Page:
"Your toes will definitely curl," screams the ad's headline on Backpage.com. "I get the job done."
Backpage is one of several online classified-ad sites—similar to Craigslist—that filters ads based on locations. The online ad appeared on the site's Jackson adult escort service ads category, although the contact phone number has a Tampa, Fla., area code.
The ad's text is accompanied by mostly neck-down shots of a scantily clad young woman. The one photo that displays anything from the neck up shows a woman with her long brown hair obscuring her facial features. It's impossible to tell whether the half-dozen photos are of the same woman, and if they are, how old she is. The ad claims she is 25.
"Perfection at its best," claims another ad with similar, neck-down photos of a woman who claims to be 23. "Super thick, hourglass curves, stunning beauty."
The contact phone number begins with 214, a Dallas, Texas, area code.
"These are girls that are getting moved around," said Heather Wagner, director of the domestic-violence office in the state attorney general's office. Traffickers—pimps or madams—frequently move from major event to major event to capture the prevailing market, or move to stay at least one step ahead of law enforcement.
"They all put their ages out there. Right. Really?" Wagner asked as she picked a Backpage ad at random. The girl—one could hardly have called her a woman—could have been anywhere from 13 to 16 years old. "Does she look 21 to you?"
Wagner related one case where authorities tracked one of the girls brought into Louisiana for the Super Bowl through a contact number on her ads.
"They tracked her from (Washington) D.C., right after the inaugural ball. And she moved her way through the South snaking her way to New Orleans," she said. "Same phone number, same (headline), 'New to Town, New to Town.'"
New York magazine journalist Robert Kolker is writing a book about five young women—all escorts—whose bodies turned up on a beach in Long Island, N.Y., in 2010. The case has yet to be solved.
In a June 29 New York Times editorial titled "The New Prostitutes," Kolker wrote: "It had seemed enough, at first, for some to say that the victims were all prostitutes, practically interchangeable—lost souls who were gone, in a sense, long before they actually disappeared. That is a story our culture tells about people like them, a conventional way of thinking about how young girls fall into a life of prostitution: unstable family lives, addiction, neglect.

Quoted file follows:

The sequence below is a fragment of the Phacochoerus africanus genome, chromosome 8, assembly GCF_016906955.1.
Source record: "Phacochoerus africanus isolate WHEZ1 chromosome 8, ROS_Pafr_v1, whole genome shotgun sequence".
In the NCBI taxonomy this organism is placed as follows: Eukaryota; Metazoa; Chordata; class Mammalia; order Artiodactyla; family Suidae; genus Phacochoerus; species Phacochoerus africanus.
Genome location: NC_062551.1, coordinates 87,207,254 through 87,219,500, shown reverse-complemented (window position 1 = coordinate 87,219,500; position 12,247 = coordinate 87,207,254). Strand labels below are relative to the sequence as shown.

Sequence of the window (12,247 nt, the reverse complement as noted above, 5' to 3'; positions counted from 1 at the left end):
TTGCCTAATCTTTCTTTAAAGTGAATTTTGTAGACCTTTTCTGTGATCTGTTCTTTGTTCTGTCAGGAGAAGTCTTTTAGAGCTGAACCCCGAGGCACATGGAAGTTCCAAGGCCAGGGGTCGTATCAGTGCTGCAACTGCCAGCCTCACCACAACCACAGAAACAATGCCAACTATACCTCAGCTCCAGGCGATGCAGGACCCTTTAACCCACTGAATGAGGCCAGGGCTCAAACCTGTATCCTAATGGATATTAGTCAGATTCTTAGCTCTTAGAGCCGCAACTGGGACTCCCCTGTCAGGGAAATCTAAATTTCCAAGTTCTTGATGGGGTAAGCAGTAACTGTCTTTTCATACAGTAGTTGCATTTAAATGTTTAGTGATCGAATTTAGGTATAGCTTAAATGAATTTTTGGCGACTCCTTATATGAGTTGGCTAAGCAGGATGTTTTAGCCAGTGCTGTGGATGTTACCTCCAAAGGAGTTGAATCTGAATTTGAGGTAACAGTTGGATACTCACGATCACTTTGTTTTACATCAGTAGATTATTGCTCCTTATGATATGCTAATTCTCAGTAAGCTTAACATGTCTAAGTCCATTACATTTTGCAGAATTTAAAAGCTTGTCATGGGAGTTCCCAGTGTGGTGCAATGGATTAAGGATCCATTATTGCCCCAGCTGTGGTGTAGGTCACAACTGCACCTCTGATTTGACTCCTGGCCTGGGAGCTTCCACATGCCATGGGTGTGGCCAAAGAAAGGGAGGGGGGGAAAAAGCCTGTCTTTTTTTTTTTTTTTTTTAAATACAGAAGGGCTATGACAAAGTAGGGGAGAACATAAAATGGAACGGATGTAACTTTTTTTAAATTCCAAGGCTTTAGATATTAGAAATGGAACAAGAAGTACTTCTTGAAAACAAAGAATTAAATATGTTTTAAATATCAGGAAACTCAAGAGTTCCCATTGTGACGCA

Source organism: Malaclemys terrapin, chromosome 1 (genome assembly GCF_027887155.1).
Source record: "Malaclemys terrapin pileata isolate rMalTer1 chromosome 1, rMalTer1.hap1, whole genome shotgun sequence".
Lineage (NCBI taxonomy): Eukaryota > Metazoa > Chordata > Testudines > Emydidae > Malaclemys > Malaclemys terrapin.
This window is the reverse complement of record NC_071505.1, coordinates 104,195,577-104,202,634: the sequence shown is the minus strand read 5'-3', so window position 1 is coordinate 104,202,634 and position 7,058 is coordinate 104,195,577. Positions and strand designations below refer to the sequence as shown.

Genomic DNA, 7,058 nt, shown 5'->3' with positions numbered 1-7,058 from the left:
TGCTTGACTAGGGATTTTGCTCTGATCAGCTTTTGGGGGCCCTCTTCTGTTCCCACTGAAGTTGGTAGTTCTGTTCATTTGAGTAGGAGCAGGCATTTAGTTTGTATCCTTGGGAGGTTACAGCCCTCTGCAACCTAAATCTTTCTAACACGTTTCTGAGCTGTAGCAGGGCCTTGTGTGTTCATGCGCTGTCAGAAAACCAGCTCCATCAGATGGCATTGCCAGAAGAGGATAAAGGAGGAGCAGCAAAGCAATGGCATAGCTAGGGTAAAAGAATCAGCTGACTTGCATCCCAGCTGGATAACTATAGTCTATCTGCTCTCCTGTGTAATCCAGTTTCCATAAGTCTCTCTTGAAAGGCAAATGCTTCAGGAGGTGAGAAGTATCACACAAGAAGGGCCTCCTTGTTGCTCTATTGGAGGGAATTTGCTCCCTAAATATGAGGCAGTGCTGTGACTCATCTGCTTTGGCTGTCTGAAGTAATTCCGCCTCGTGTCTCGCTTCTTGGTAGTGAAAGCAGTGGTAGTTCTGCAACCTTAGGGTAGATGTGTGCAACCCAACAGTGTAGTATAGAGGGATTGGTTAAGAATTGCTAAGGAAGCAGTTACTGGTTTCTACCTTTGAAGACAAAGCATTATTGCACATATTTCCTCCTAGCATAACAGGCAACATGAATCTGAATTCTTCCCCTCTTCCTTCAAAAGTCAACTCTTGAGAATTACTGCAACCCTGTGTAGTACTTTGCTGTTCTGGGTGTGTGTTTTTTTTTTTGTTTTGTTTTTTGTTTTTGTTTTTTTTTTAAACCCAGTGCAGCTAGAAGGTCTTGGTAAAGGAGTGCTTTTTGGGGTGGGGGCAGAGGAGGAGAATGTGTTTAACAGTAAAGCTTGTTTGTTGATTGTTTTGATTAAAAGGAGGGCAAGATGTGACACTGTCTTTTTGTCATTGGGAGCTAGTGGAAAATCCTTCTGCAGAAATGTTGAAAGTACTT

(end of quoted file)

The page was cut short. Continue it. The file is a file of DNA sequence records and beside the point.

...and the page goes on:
"But in the two years I've spent learning about the lives of all five women, I have found that they all defied expectations. They were not human-trafficking victims in the classic sense. They stayed close to their families. They all came to New York to take advantage of a growing black market—an underground economy that offered them life-changing money, and with a remarkably low barrier to entry. The real temptation wasn't drugs or alcohol, but the promise of social mobility."
In the editorial, Kolker outlined how ads on Craigslist helped one of the women, Maureen Brainard-Barnes, make up to $2,000 a day offering her services. The Internet is, "transforming the way people shop for everything, and commercial sex has been no exception," he wrote.
Craigslist stopped posting adult ads in 2010 after considerable public pressure and at least one lawsuit—despite reportedly earning $44.4 million that year from such ads. Backpage, though, continues to run "escort" ads. An attorney for the site has said that sex shoppers would simply go elsewhere. Backpage is one of many sites that law enforcement agencies—including the Mississippi Attorney General's office—keep an eye on for evidence of sex trafficking.
In September 2012, Arizona State University researchers monitored the site for a week. Out of 1,145 postings, the study found that more 900 advertisements offered sex or prostitution in Phoenix, and the authors believe many of the girls were younger than 18.
In May of this year, authorities in central Florida busted three sex-trafficking rings operating there in three days. They implicated Backpage in all three cases.
"It's abundantly clear to us that they are facilitating organized prostitution." Polk County Sheriff Grady Judd told reporters. "They are facilitating human trafficking."
Help the Jackson Free Press raise funds for the victims of sexual trafficking in Mississippi. The ninth annual JFP Chick Ball is July 20 at Hal & Mal's (200 S. Commerce St.), and all proceeds go to the Center for Violence Prevention. The Chick Ball is now accepting all kinds of donations, from art and other silent auction items, to donations of time and services. Cash is always welcome. Email firstname.lastname@example.org, call 601-362-6121 ext. 23, or visit jfpchickball.com for more information.